HM Revenue and Customs (HMRC) has issued a call to all teenagers in Armagh, Newry and the rest of Northern Ireland to check if they have a Child Trust Fund (CTF).
CTFs were launched in the early 2000s, enabling parents and guardians with live Child Benefit claims to set up CTFs with banks and building societies for kids born between 1st September 2002 and 2nd January 2011.
In the event a CTF was not opened by a parent or guardian, HMRC opened one on behalf of each child, which equated to over a million CTFs formalised by the tax authority alone. An additional six million CTFs were opened by parents and guardians between 2002 and 2011.
The principle of a CTF was to help educate the next generation of adults to develop good fiscal habits, fostering a savings culture among Gen Z account holders that will be vital for everything from education to getting on the property ladder.
How to access your CTF and what to do with it
It’s been 12 months since the earliest CTF account holders were able to access their matured funds. Consequently, HMRC has launched a #FindMyCTF campaign designed to raise awareness and ensure Northern Ireland’s next-generation get the chance to withdraw funds or invest again into a new adult ISA.
Stocks and shares ISAs are eligible to anyone aged 18 and over that’s prepared to invest for a minimum of five years and is residing in the UK. It is known as one of the most tax-efficient investment tools given that any money generated from a stocks and shares ISA does not incur income tax or capital gains tax.
They are one of four types of individual savings accounts (ISAs) most commonly used by everyday people to build wealth for the future. The most basic accounts are cash ISAs, with no tax paid on interest accrued. The second is a stocks and shares ISA, which is invested across a broad portfolio of investments, including shares, government bonds, investment trusts and more. You don’t have to pay a penny in tax on any interest, income or dividends received from this type of ISA. The purpose of this product is to invest your savings into stocks in an attempt to achieve higher growth, with the ISA wrapper ensuring you don’t pay any capital gains on any profit made. The maximum allowance in 2021/22 that can be invested tax-free is £20,000. Although you can invest in multiple ISAs over your lifetime, you can only commit to one type of ISA in a tax year.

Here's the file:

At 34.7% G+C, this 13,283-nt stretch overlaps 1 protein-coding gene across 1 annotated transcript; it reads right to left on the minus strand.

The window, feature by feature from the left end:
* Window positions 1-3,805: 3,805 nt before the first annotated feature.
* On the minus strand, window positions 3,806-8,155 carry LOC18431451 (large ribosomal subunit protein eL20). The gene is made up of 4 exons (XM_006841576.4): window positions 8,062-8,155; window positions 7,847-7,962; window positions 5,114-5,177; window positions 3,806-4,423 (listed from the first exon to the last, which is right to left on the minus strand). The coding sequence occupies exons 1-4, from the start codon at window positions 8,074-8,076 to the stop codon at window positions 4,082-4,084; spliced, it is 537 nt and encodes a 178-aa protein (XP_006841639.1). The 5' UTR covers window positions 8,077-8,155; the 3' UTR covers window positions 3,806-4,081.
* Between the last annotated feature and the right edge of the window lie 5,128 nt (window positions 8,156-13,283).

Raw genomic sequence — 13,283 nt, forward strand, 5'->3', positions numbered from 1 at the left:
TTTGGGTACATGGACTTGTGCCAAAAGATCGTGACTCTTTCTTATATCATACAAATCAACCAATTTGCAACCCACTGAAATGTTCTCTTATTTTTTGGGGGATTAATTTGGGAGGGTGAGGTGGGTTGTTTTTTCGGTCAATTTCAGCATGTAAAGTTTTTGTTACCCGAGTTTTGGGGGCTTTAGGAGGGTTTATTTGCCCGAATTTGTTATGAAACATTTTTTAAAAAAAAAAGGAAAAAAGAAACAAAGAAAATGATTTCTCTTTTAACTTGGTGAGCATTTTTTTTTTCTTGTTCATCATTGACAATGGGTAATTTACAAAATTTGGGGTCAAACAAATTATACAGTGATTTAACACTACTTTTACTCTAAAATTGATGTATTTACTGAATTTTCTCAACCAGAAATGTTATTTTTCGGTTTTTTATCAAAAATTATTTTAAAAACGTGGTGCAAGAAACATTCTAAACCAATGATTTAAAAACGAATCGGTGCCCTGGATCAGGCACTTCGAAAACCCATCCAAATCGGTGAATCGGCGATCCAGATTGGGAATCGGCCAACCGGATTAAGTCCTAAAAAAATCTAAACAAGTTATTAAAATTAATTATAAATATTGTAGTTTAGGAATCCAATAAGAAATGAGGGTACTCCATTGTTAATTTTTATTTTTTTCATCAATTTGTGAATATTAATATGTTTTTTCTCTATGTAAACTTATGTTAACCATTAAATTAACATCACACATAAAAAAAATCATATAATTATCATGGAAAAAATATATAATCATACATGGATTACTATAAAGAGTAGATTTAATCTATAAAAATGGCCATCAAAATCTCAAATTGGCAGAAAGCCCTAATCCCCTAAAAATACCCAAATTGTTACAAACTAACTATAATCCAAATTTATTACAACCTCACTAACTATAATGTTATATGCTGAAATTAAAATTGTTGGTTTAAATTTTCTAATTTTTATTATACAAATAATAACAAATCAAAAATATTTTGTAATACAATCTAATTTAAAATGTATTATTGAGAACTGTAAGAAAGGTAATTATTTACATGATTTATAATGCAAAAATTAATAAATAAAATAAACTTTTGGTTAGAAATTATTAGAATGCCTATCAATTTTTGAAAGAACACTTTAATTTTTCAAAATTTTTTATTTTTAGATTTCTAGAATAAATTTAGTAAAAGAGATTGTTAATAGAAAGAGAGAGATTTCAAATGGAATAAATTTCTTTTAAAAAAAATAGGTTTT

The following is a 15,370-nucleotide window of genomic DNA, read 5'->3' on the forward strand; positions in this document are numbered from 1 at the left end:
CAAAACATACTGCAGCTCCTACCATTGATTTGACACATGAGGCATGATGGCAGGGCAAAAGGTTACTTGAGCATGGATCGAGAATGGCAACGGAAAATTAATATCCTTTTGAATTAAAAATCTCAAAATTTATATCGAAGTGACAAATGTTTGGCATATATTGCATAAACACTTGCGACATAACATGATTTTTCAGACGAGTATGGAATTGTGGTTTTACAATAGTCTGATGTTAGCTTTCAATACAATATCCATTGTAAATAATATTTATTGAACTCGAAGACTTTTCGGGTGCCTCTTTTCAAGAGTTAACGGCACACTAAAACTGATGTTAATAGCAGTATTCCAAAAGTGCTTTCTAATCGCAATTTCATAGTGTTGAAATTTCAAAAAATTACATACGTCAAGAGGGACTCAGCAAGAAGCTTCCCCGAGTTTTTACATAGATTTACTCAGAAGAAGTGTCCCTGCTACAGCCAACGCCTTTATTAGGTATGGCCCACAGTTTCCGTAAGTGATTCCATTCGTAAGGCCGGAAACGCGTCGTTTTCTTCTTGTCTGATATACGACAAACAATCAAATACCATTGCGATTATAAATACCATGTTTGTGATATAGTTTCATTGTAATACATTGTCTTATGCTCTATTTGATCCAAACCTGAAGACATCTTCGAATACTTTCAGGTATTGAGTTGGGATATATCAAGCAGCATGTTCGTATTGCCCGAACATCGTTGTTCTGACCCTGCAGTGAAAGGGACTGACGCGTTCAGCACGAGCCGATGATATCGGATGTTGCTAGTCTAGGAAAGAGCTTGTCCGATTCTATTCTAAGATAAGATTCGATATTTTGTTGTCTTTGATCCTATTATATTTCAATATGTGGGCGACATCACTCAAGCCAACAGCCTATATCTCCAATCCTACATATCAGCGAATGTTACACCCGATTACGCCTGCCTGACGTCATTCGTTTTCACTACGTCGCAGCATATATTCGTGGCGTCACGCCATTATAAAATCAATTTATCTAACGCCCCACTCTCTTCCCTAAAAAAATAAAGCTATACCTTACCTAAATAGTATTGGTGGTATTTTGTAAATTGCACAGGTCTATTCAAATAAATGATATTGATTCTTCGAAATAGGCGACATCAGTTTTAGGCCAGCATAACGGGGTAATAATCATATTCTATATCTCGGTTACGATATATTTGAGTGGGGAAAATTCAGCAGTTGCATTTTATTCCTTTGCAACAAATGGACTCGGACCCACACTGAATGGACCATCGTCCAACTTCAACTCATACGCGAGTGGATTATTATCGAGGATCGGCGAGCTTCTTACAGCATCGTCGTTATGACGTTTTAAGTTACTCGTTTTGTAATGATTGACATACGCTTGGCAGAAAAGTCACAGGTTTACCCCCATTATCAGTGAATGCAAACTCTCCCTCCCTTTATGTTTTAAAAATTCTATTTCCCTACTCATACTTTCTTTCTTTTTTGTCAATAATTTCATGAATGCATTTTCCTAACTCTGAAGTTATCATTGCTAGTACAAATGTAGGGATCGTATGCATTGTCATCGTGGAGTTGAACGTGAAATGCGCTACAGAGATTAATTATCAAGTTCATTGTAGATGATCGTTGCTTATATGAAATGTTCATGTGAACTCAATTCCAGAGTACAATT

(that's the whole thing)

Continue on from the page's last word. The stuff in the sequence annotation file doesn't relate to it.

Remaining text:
John Glen, Economic Secretary to the Treasury, believes the campaign is “fantastic” in helping the next generation “access the money saved for them in Child Trust Funds”. Glen added that this awareness campaign is designed to ensure “nobody misses out” on the ability to “invest in their future”.
Those unsure of whether they have a CTF or who their CTF provider may be can liaise directly with HMRC. Glen said that the Treasury is on-hand to help “track down your provider online” using their easy online tool.
Anyone aged 18 or 19 should ask their parent or guardian if they created a CTF and the name of the fund provider. Once the provider is known, young people can contact their providers directly to arrange a withdrawal of the matured funds or move the money into an adult ISA or alternative savings account.
Those unable to access HMRC’s online tool can also request to receive the details of their CTF provider via post. The details will be distributed within three weeks of receiving the request.